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New Mexico News

Latest New Mexico news, sports, business and entertainment at 11:20 a.m. MDT

  • SPRING WILDFIRES

ALBUQUERQUE, N.M. (AP) — The head of the U.S. Forest Service is suspending planned burning operations to clear out brush and small trees at all national forests while his agency conducts a 90-day review of protocols and practices. Forest Chief Randy Moore made the announcement Friday. He cited the hot and dry weather and extreme winds that have led to explosive fire behavior across the Southwest. Nearly 6,000 firefighters are battling fires in New Mexico, Texas, Colorado and California. Crews at the biggest fire in northern New Mexico worked to reinforce fire lines as winds gusted to 40 mph. Forecasters say several days of cooler, moister conditions beginning Saturday should provide some relief.

  • EDUCATION REFORM-NEW MEXICO

SANTA FE, N.M. (AP) — Advocates are weighing in on Democratic Gov. Michelle Lujan Grisham's plan to address an ongoing lawsuit that highlights shortcomings of the state's education system. The plaintiffs in the case represent around 70% of all K-12 students. They say the governor's effort still lacks specific details and funding estimates. A state court reaffirmed in 2020 that New Mexico was failing to provide an "adequate" education for vulnerable student groups, including Native American and low-income students. A spokeswoman for Lujan Grisham says the administration is looking forward to gathering public comments and that specific actions will be outlined later.

  • BC-NM-TRIBAL CANNABIS TAXATION

SANTA FE, N.M. (AP) — Two tribes in northern New Mexico are closer to having recreational cannabis sales after signing taxation agreements with the state last week. State officials are announcing the agreement this week saying they're formally recognizing the authority of the Pojoaque and Picuris pueblos to sell and tax cannabis. The state's 12% tax on the product won't be levied on products sold by the tribes. Tribes will still have to operate in a legal gray zone, as cannabis is illegal at the federal level. Federal law enforcement have raided cannabis grow sites in Picuris Pueblo, including those that followed state laws.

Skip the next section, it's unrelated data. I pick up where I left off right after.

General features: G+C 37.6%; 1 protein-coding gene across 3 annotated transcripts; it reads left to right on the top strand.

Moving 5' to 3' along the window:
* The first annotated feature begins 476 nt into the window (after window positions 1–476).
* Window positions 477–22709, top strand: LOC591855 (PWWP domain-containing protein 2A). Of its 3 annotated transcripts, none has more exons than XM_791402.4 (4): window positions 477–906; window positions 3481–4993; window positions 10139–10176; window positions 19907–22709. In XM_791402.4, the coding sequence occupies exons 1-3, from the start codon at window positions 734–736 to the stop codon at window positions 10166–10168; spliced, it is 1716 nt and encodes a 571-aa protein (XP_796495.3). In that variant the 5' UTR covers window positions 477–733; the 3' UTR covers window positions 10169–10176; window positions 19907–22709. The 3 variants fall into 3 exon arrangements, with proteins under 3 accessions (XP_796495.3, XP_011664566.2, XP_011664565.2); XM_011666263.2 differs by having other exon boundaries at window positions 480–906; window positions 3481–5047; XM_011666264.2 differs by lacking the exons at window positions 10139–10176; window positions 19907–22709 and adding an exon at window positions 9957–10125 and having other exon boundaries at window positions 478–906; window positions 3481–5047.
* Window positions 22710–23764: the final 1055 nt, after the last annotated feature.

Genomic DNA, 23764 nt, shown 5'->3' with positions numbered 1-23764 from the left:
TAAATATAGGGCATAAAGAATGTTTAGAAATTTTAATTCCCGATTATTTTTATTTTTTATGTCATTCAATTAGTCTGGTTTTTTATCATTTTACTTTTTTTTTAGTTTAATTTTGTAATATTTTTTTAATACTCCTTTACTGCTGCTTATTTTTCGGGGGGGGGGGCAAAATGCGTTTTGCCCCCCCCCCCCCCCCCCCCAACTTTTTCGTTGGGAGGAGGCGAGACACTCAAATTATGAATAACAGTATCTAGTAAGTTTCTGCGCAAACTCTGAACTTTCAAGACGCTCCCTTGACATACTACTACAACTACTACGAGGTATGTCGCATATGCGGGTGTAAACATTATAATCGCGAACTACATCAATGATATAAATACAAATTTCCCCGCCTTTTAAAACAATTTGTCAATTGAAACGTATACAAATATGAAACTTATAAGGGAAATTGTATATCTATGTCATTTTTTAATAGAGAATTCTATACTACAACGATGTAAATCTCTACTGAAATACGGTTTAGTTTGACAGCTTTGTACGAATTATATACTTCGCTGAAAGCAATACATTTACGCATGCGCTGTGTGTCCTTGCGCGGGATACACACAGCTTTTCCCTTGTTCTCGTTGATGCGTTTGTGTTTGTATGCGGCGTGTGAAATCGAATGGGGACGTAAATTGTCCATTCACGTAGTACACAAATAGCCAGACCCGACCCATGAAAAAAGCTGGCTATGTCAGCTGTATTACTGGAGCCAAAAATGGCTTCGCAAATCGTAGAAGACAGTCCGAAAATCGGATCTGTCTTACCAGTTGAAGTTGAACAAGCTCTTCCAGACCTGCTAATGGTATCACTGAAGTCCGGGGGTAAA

• AP-US-SPRING-WILDFIRES

ALBUQUERQUE, N.M. (AP) — More than 5,000 firefighters are battling multiple wildland blazes in dry, windy weather across the Southwest. The fires include one that has destroyed dozens of structures in western Texas and another that is picking up steam again in New Mexico. Evacuation orders remained in place Thursday for residents near fires in Texas, Colorado and New Mexico. Dangerous fire weather was forecast to continue through Friday, especially in New Mexico where the largest U.S. fire has burned for more than a month. The governor expects the number of structures that have burned to rise to more than 1,000. That fire has burned more than 473 square miles..

  • AP-US-ELECTION-2022-CONGRESS-REDISTRICTING-WOMEN

CHICAGO (AP) — For some female incumbents running for reelection in Congress this year, holding their seats comes with a new challenge. Because of redistricting, some of those congressional districts will be tougher to win. It's too early to know how many female representatives were hurt by the once-a-decade process because maps haven't been finalized in several states. But in states with new district boundaries set, the Center for American Women in Politics at Rutgers University found more than a dozen women who are running in significantly tougher territory. This comes as female representatives make up about 28% of the 435 House members.

  • INFLATION PAYMENTS-NEW MEXICO

SANTA FE, N.M. (AP) — New Mexico is delivering the first in a series of direct payments to the state's adult residents to offset higher consumer costs brought on by inflation. Individual taxpayers who receive direct deposit rebates are scheduled to receive $250 as early as Thursday and couples are set to get $500. Checks for another 200,000 taxpayers will arrive in the mail in coming weeks. The payments are among $1.1 billion in tax relief and payouts authorized by state lawmakers. High fuel prices are hurting household finances as New Mexico's state government benefits financially from record-setting oil production in the Permian Basin.